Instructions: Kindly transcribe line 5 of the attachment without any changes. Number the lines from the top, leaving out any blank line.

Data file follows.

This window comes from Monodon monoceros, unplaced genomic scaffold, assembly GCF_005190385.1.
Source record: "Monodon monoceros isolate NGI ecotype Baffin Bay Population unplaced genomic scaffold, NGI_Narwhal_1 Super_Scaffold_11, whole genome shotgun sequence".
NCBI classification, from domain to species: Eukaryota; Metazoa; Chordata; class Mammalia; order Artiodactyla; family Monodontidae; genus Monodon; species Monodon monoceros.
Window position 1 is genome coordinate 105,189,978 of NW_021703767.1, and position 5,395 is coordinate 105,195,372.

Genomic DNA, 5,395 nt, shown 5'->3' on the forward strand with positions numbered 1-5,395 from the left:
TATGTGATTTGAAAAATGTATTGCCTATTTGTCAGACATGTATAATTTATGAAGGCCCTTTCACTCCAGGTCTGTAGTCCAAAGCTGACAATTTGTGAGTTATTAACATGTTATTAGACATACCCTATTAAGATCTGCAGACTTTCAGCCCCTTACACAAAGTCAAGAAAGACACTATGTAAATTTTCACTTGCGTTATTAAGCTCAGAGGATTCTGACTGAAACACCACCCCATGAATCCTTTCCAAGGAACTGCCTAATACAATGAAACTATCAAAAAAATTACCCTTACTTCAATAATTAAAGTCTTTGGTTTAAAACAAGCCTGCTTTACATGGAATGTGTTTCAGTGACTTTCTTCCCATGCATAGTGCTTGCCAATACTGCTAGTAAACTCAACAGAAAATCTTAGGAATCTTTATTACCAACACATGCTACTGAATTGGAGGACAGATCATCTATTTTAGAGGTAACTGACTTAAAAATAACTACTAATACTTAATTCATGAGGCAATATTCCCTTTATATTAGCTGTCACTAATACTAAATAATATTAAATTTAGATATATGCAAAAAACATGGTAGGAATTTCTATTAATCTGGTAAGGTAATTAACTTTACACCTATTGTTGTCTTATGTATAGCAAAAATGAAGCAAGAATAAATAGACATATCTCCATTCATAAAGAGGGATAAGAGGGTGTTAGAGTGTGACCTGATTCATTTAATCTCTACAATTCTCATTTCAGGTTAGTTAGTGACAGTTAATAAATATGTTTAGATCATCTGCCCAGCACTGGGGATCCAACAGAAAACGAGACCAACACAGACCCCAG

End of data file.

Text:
Genomic DNA, 5,395 nt, shown 5'->3' on the forward strand with positions numbered 1-5,395 from the left: